Hospital facilities and medical supplies are limited.
Bring enough medication for your entire visit.
You may need to pay up-front for medical services.
You're subject to all local laws and penalties, including those that may appear harsh by Australian standards. Research local laws before travelling.
If you're arrested or jailed, the Australian Government will do what it can to help you under our Consular Services Charter. But we can't get you out of trouble or out of jail.
Penalties for drug-related offences, including marijuana use, are severe. You could get a long jail term or heavy fine.
Same-sex relationships are legal, but cultural attitudes can be conservative. Avoid public displays of affection.
Standards of dress and behaviour are conservative. Take care not to offend.
If you're a woman, wear clothing to covers your knees outside of resorts.
Some Australian criminal laws still apply when you’re overseas. If you break these laws, you may face prosecution in Australia.
The Republic of Marshall Islands recognises dual nationals.
Every country or territory decides who can enter or exit through its borders.
Make sure you meet all entry and exit conditions. If you don't, the Australian Government can’t help you.
You'll get a 30-day visitor visa on arrival. You can pay to extend your visa at the Division of Immigration.
If you want to travel to Kwajalein, you must have an Entry Authorisation from the US Military.
Entry and exit conditions can change. Contact the Division of Immigration for details about visas, currency, customs and quarantine rules.
Division of Immigration
Phone: (+692) 625 8633 or (+692) 625 4572
If you're travelling through the US, you must meet US entry or transit requirements. Check with your nearest US embassy or consulate.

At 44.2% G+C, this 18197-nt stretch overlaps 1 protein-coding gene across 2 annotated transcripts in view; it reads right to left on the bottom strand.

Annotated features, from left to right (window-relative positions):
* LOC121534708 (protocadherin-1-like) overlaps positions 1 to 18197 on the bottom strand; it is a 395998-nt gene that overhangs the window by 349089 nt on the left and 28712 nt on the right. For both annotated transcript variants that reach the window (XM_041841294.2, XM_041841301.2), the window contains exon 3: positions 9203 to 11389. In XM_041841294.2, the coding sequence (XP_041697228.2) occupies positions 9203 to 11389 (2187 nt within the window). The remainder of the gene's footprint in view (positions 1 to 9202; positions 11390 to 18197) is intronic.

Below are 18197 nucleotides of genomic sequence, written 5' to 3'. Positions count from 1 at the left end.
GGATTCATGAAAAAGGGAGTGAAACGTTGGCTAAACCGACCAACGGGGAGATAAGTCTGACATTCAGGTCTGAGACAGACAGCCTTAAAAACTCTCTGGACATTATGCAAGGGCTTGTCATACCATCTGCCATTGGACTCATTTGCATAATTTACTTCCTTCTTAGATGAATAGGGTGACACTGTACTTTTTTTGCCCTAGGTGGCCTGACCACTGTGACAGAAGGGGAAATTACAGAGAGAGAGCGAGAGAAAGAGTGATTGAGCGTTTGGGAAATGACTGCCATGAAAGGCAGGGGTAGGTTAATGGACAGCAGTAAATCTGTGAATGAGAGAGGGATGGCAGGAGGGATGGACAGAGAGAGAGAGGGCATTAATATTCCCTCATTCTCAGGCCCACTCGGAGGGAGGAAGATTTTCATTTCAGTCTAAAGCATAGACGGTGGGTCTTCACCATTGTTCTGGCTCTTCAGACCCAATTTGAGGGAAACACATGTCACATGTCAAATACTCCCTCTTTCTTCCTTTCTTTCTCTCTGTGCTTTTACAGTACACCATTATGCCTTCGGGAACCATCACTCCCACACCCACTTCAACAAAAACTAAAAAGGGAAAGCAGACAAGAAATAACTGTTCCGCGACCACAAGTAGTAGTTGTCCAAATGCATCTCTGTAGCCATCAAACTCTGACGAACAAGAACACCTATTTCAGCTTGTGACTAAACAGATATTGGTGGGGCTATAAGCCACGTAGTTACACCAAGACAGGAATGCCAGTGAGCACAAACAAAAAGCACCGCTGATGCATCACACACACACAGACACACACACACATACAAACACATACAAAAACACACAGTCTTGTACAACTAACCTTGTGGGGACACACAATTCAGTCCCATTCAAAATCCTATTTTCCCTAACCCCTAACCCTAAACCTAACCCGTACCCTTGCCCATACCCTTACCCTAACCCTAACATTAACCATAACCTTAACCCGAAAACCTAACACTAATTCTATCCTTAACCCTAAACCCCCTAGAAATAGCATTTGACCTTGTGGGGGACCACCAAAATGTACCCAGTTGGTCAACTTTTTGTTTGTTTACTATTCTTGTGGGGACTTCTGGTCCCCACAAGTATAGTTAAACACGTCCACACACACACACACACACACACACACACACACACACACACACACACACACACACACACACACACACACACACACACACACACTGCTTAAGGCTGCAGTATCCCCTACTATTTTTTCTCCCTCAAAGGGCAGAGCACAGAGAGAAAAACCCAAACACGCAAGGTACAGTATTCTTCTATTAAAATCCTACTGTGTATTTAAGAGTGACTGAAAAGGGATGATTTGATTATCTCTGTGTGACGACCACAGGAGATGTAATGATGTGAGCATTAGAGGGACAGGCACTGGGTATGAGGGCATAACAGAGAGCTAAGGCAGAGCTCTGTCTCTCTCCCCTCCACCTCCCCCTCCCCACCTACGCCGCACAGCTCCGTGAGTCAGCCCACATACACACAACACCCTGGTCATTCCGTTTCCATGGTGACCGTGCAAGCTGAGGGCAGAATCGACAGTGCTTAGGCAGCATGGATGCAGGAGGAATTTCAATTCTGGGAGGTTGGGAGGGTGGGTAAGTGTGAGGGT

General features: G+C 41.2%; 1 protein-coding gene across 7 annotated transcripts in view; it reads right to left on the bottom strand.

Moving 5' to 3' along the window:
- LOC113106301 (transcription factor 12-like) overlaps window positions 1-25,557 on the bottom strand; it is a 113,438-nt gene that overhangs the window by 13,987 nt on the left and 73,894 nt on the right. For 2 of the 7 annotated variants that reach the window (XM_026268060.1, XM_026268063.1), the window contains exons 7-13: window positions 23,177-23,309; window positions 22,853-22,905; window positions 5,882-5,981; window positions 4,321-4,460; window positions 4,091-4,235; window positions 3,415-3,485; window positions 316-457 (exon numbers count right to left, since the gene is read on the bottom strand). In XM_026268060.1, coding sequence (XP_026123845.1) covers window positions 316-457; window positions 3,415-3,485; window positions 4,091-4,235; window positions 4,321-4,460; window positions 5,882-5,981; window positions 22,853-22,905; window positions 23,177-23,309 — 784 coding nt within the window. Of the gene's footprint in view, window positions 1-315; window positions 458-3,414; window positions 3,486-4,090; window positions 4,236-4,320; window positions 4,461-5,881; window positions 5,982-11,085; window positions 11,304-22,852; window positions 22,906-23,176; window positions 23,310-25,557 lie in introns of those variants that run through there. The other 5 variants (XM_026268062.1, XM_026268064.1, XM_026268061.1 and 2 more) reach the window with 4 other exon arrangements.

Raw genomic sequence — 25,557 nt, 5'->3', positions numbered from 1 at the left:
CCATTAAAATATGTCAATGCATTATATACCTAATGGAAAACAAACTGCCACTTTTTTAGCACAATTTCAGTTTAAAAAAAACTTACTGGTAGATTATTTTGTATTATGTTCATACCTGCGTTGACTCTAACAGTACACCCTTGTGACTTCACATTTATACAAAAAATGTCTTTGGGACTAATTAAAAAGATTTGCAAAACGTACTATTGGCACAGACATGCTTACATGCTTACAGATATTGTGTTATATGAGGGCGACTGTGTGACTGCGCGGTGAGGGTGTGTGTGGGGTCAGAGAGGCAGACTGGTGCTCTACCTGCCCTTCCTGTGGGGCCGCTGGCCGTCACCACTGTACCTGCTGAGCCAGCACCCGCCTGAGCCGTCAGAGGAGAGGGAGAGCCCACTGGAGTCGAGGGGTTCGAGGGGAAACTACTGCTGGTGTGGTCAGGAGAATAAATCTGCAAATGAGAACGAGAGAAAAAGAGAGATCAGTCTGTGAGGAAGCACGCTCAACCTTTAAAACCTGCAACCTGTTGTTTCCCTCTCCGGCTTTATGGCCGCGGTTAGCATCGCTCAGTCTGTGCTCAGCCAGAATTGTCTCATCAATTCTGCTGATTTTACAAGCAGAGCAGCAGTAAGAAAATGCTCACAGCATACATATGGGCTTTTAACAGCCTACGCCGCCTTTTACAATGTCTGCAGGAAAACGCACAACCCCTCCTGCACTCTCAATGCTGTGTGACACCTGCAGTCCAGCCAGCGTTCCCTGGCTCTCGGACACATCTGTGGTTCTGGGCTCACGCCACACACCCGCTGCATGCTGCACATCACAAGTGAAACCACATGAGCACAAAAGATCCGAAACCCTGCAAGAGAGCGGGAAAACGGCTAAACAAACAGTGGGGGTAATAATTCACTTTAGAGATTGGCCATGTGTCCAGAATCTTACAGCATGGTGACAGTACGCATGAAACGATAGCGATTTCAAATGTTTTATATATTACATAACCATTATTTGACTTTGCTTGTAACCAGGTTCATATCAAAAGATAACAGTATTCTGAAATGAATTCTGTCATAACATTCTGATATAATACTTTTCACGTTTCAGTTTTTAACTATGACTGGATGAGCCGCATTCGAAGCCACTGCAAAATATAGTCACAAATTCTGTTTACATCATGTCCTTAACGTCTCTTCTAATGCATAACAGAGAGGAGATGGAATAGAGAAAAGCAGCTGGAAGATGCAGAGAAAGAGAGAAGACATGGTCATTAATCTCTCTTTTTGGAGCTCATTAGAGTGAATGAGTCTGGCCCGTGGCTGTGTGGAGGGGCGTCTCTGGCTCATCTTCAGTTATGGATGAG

Some countries won’t let you enter unless your passport is valid for 6 months after you plan to leave that country. This can apply even if you’re just transiting or stopping over.
Some foreign governments and airlines apply the rule inconsistently. Travellers can receive conflicting advice from different sources.
You can end up stranded if your passport is not valid for more than 6 months.
The Australian Government does not set these rules. Check your passport’s expiry date before you travel. If you’re not sure it’ll be valid for long enough, consider getting a new passport.
Your passport is a valuable document. It's attractive to people who may try to use your identity to commit crimes.
Some people may try to trick you into giving them your passport. Always keep it in a safe place.
If your passport is lost or stolen, tell the Australian Government as soon as possible:
The local currency is the US Dollar (USD).
You can drive for up to 30 days with either:
After 30 days, you must get a local licence.
You must carry your licence when you drive.
If you don't have a licence, your insurance may not cover you.
Drive on the right-hand side of the road.
Driving can be hazardous due to:
Road conditions can deteriorate after heavy rain.
DFAT doesn’t provide information on the safety of individual commercial airlines or flight paths.
Check the Marshall Islands' air safety profile with the Aviation Safety Network.
Depending on what you need, contact your:
Call 625 8666 or 625 2333.
Always get a police report when you report a crime.
Your insurer should have a 24-hour emergency number.
Contact your provider with any complaints about tourist services or products.
Read the Consular Services Charter for what the Australian Government can and can’t do to help you overseas.
Australia doesn't have an embassy or consulate in the Marshall Islands. You can get consular assistance from the Australian Embassy in the Federated States of Micronesia.
H & E Enterprises Building
Pohnpei, Federated States of Micronesia
Phone: (+691) 320 5448
Fax: (+691) 320 5449
Facebook: Australia in Micronesia
Check the Embassy website for details about opening hours and any temporary closures.
In a consular emergency, if you can't contact an embassy, call the 24-hour Consular Emergency Centre on: